2018 Orbea Rallon M10

Vital Rating: (Outstanding)
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Need more info? View our Enduro / All-Mountain Mountain Bikes buyer's guide.

Review - 2018 Orbea Rallon from Vital MTB Test Sessions

Orbea comes out swinging with their updated Rallon. This bike surprised us with its great handling, stability, and agility. The lifetime warranty and custom paint are just icing on the cake.

Rating: Vital Review

During the 2018 Vital MTB Long-Travel 29er Test Sessions, the Orbea Rallon went head-to-head with four other leading bikes. What follows are our thoughts specific to the Rallon. Be sure to check out the main feature for an in-depth comparison video, timed testing results, and more.


  • Orbea Monocoque Race carbon frame
  • 29-inch wheels
  • 150mm (5.9-inches) of rear wheel travel // 160mm (6.3-inches) fork travel
  • Advanced Dynamics suspension with concentric rear axle/pivot
  • Offset Metric 230x60mm shock
  • Shorter 44mm offset fork
  • Adjustable geometry
  • Internal cable routing
  • Threaded bottom bracket with ISCG05 mounts
  • 180mm rear brake post mount
  • Boost 148mm rear spacing with 12mm through axle
  • 1X-specific drivetrain
  • Customizable paint and components via MyO program
  • Measured weight (size large, no pedals): 31.4-pounds (14.3kg)
  • Lifetime frame warranty with two years paint and finish
  • MSRP: $4,999 USD base price, $6,890 as shown


The Rallon's main strength is the fact that it stays composed through almost any terrain. Once we adjusted the bike to be in the lowest geometry setting, we felt more 'in' the bike and welcomed the stability through nearly every situation. It has a very quiet sense to, calming the terrain as it comes at you and allowing you to look that much further ahead. Like the Transition Sentinel, Orbea is now using a shorter-than-normal offset fork. In the 'Low' geometry setting things weren't clicking 100%, but dropping it into 'Lower' resulted in excellent connectivity to the terrain with the front wheel and allowed for a high level of trust in the bike.

The ability to completely customize the Rallon's build kit and paint job through the MyO program is really unique as well. Orbea even goes into the smallest details like having your name on the frame. You can pick your colors and parts easily, allowing you to tailor the bike to suit your preferences and riding style. Looking to keep the cost reasonable while maximizing performance where it really counts, we chose a mid-tier base build and upgraded to a higher-end FOX Factory 36 Float fork, FOX Factory DHX2 coil rear shock, SRAM Code RSC disc brakes, 25mm longer travel Race Face Turbine dropper post, and 5mm wider DT Swiss EX-1501 rims/wheels.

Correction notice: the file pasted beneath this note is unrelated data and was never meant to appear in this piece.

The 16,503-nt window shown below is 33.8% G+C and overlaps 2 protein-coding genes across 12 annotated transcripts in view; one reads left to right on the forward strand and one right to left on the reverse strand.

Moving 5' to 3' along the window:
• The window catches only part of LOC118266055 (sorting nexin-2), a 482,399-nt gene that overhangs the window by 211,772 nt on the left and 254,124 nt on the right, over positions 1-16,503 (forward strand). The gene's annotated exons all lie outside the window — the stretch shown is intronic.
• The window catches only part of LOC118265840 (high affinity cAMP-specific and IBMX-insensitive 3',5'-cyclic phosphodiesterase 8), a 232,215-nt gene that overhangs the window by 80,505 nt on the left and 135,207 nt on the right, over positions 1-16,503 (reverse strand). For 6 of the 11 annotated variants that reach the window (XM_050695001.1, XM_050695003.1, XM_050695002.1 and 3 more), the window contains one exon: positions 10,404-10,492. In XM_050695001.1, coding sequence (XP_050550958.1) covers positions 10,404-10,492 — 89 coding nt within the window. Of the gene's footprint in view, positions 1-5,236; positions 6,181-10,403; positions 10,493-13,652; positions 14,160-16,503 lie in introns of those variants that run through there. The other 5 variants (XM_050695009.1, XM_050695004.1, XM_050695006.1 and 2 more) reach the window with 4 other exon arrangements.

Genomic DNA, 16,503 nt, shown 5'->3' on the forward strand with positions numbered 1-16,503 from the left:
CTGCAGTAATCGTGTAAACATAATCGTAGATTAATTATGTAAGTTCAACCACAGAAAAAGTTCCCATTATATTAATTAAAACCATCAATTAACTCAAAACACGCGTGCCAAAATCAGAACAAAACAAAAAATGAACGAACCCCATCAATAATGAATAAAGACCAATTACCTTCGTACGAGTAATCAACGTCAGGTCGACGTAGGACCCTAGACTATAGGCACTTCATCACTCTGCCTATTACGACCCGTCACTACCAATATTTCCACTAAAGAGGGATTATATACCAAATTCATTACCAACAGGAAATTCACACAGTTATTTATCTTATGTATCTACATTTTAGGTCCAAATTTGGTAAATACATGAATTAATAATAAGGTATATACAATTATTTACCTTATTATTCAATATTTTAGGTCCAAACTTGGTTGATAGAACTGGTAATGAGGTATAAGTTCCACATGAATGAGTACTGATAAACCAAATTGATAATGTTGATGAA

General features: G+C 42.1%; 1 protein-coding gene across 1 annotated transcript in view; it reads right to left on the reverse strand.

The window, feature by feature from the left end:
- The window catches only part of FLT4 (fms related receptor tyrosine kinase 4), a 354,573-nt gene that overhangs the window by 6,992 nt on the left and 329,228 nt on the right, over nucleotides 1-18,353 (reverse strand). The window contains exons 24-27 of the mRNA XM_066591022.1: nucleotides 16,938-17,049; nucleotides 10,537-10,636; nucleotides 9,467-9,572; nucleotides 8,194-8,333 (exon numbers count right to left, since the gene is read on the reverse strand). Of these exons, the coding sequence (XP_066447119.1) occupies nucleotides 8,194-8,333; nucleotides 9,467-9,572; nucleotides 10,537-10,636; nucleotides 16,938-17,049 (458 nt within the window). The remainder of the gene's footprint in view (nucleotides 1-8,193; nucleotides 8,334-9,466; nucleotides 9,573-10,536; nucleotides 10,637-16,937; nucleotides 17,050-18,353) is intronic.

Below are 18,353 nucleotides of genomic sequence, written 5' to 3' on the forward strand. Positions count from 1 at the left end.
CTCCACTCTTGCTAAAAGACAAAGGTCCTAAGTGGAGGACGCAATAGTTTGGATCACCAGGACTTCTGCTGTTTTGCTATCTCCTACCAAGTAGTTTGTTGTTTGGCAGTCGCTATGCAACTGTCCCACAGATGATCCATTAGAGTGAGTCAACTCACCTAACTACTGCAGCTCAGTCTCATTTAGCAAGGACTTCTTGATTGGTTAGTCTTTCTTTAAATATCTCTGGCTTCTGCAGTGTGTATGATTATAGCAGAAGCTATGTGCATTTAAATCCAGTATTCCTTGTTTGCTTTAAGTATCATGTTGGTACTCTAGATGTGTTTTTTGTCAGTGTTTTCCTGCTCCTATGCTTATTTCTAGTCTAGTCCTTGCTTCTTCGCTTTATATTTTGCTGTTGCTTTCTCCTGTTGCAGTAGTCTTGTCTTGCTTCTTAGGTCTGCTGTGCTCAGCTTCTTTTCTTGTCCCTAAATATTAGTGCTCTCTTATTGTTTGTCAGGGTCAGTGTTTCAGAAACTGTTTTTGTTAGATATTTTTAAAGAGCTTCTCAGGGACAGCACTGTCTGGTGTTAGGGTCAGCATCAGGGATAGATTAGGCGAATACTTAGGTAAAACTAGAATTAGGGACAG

The bike's suspension was excellent on small to medium-sized hits, and provided a good amount of traction through rough terrain despite one of the narrower rear tires in our test. The frame design isn't super progressive, so we used a lot of travel on bigger hits when paired with the coil shock. Even so, the geometry and overall handling never gave us a reason to distrust the bike. Pumping the terrain with this setup resulted in plenty of speed.


The Rallon took a bit more tuning than other bikes to make it feel perfect, and we can't help but think it would be better with an air shock and a more adjustable/progressive spring curve. Even with a firmer coil spring the bike would bottom out pretty easily in the rear, creating a slight imbalance. The positive of that imbalance was a more descent-oriented rearward weight bias, but nevertheless it was still an imbalance.

With a middle-of-the-road weight and a decent climb setting on the DHX2 shock, we thought the Rallon would climb a bit better than it did. It had a pretty firm response that wasn't bad, but also not exceptional like the way the Trek Slash has a very light feel or the Specialized Enduro 29 Coil has gobs of traction.

Be sure to take care while making the geometry adjustment, as the thin aluminum bits are prone to cross-threading.

Suggested upgrades for a few hundred dollars: We'd find a way to get a larger bottom-out bumper to give the shock some assistance deep in the stroke, as well a Maxxis Double Down rear tire.


Suspension Analysis

Using the bike industry's leading linkage analysis software, André Santos was able to determine a close approximation of the Rallon's kinematics for the purpose of this review. Though they don't always tell the full story, these charts provide great insight into several key factors that impact how it rides.

André's Observations:

  • The Rallon has a slightly progressive linkage at 8%, therefore you might need to tweak the shock (either via extra spacers or compression) to achieve more bottom-out resistance.
  • This bike has relatively high anti-squat values compared to most bikes in this segment, with approximately 140% on middle cogs. This might provide a firmer suspension feel under hard pedaling.
  • The amount of chain growth and pedal kickback is relatively higher than most trail bikes due to the high anti-squat values across the travel.
  • Anti-rise values near 50% mean that there is a good balance between geometry preservation and traction under rear braking.
  • Overall, the Rallon has almost linear suspension with relatively high anti-squat values.

Vital's preferred suspension settings for a 175-pound rider on stock components: 450# spring // HSR - 3 clicks from closed // LSR - 10 clicks from closed // HSC - 9 clicks from full firm // LSC - 11 clicks from full firm

What's The Bottom Line?

The Orbea Rallon, while not necessarily winning in any category, surprised us with its excellent handling and earned more and more of our trust as time progressed. It is stable and very communicative as to what is going on at the wheels. While the fork outshined the rear shock, creating a slight sense of imbalance, we feel this could be easily remedied at the time of purchase by selecting an air shock which is exceptionally easy with Orbea's MyO bike builder. We feel the Orbea excels in fast terrain, small to medium hits, and anywhere you would appreciate the unique combination of agility and stability, making it a great all-rounder. The frame has very nice details, can be customized to suit your paint preferences, looks well constructed, and is backed by a lifetime warranty.